• 34
    Hausler, S. F., Montalban del Barrio, I., Strohschein, J., Anoop Chandran, P., Engel, J. B., Honig, A., Ossadnik, M. et al., Ectonucleotidases CD39 and CD73 on OvCA cells are potent adenosine-generating enzymes responsible for adenosine receptor 2A-dependent suppression of T-cell function and NK cell cytotoxicity. Cancer Immunol. Immunother. 2011. 60: 14051418.
  • 35
    Sancho, D., Gomez, M. and Sanchez-Madrid, F., CD69 is an immunoregulatory molecule induced following activation. Trends Immunol. 2005. 26: 136140.
  • 36
    Chen, M. L., Pittet, M. J., Gorelik, L., Flavell, R. A., Weissleder, R., von Boehmer, H. and Khazaie, K., Regulatory T cells suppress tumor-specific CD8 T-cell cytotoxicity through TGF-beta signals in vivo. Proc. Natl. Acad. Sci. USA 2005. 102: 419424.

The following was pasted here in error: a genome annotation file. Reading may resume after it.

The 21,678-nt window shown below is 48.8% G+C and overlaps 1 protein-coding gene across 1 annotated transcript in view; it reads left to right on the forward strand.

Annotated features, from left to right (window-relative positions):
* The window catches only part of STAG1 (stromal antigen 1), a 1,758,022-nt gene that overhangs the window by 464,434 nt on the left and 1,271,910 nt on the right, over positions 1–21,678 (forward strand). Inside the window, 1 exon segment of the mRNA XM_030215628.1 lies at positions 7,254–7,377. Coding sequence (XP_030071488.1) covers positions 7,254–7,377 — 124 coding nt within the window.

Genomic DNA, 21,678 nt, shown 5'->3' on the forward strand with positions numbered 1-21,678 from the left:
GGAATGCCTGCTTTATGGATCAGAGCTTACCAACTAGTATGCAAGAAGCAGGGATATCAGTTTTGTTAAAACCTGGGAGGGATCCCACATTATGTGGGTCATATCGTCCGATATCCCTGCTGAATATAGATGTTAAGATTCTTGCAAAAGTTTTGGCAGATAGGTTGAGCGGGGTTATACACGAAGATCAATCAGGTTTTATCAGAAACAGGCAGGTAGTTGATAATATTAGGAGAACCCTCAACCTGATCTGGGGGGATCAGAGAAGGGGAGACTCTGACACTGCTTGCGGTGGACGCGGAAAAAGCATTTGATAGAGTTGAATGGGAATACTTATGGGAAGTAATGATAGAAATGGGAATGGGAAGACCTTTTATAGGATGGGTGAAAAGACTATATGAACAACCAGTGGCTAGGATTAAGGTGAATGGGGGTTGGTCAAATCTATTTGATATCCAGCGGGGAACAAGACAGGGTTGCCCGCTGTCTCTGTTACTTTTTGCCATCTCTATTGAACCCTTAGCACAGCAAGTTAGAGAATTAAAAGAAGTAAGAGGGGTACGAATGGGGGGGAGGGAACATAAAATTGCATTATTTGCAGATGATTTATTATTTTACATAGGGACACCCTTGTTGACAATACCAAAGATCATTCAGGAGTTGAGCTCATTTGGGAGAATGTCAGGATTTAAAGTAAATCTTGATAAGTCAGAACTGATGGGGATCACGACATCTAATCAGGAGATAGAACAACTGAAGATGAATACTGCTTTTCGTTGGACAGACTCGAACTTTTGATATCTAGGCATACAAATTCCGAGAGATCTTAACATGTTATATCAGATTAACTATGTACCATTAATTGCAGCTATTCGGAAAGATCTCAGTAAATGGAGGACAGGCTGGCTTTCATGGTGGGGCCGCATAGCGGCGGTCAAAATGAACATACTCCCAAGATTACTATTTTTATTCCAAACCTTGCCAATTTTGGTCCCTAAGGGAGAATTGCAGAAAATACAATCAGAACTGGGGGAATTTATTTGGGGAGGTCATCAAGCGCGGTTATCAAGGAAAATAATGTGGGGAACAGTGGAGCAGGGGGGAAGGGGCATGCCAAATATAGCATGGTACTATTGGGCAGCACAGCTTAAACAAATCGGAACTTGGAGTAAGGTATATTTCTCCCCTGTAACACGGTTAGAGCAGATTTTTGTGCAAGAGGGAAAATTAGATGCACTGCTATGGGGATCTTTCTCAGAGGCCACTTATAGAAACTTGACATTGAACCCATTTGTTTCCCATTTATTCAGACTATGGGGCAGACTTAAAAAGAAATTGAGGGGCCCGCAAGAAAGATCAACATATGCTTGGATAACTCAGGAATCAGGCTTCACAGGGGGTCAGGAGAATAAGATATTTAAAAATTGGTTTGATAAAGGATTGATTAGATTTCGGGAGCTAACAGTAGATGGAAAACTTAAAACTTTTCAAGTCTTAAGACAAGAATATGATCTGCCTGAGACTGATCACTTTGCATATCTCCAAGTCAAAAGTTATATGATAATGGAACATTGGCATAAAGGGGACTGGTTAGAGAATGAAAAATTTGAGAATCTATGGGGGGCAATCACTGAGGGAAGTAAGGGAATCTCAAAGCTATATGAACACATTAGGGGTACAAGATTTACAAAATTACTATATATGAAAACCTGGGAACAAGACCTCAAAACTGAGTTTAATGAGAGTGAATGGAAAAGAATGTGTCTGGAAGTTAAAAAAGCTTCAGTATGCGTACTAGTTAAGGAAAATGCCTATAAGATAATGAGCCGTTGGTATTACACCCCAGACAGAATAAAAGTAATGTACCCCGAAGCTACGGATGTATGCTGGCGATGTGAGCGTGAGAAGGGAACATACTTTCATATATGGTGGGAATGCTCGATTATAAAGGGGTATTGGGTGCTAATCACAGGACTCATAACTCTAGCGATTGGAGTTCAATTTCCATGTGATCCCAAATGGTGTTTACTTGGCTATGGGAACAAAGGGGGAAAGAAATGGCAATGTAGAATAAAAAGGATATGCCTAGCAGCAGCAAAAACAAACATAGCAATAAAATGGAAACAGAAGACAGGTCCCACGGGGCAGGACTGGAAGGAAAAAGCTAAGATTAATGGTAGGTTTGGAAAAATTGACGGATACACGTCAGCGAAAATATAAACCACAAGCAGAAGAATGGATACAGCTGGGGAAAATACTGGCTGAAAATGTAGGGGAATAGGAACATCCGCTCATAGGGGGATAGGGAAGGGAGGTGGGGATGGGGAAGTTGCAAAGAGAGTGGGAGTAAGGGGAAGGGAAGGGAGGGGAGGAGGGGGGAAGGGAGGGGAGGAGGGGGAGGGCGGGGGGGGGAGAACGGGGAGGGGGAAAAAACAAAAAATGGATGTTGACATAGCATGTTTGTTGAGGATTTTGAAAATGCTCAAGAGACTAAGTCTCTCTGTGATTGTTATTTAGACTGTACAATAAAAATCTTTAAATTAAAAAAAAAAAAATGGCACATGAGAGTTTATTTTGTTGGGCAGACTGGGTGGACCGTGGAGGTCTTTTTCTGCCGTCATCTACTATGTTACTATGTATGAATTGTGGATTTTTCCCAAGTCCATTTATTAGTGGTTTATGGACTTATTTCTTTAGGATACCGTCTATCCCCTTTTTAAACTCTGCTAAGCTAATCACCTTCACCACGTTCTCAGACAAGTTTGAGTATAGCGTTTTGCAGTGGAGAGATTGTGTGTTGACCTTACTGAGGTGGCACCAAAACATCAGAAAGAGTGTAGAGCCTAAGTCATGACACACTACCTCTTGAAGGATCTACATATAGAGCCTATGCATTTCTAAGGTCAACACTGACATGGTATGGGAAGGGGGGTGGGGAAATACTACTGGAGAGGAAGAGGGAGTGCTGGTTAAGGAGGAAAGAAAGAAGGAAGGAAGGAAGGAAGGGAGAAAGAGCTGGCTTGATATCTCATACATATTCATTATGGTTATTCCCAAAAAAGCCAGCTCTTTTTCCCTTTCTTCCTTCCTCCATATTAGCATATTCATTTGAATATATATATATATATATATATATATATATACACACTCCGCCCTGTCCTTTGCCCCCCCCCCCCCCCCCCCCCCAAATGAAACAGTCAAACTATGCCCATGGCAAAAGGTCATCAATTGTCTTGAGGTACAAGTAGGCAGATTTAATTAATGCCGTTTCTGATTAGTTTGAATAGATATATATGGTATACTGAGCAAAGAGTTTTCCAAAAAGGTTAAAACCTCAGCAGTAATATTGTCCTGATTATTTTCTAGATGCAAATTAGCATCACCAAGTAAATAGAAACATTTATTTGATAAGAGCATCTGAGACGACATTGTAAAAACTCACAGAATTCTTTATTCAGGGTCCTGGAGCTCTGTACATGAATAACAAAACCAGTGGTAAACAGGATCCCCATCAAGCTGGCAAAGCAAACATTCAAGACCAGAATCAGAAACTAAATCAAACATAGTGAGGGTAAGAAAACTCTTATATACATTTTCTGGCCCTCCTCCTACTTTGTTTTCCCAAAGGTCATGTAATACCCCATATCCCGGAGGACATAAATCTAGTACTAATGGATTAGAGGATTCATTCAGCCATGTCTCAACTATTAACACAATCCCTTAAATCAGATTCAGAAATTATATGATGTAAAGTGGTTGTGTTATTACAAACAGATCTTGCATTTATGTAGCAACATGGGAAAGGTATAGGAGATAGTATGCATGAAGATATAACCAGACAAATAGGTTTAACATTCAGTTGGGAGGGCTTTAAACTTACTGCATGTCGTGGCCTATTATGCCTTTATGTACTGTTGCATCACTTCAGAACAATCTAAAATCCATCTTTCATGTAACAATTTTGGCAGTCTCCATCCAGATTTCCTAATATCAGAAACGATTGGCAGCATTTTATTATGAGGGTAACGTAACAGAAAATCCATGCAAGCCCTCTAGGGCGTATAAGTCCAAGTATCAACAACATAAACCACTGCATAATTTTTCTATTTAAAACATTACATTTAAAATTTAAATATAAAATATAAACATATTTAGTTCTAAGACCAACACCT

• 37
    Vogler, I. and Steinle, A., Vis-a-vis in the NKC: genetically linked natural killer cell receptor/ligand pairs in the natural killer gene complex (NKC). J. Innate Immun. 3: 227235.
  • 38
    Zitvogel, L., Kepp, O. and Kroemer, G., Immune parameters affecting the efficacy of chemotherapeutic regimens. Nat. Rev. Clin. Oncol. 2011. 8: 151160.
  • 39
    Le, D. T., Pardoll, D. M. and Jaffee, E. M., Cellular vaccine approaches. Cancer J. 2010. 16: 304310.
  • 40
    Exley, M. A., Wilson, B. and Balk, S. P., Isolation and functional use of human NKT cells. Curr. Protoc. Immunol. 2010. 90: 14.11.114.11.17.
  • 41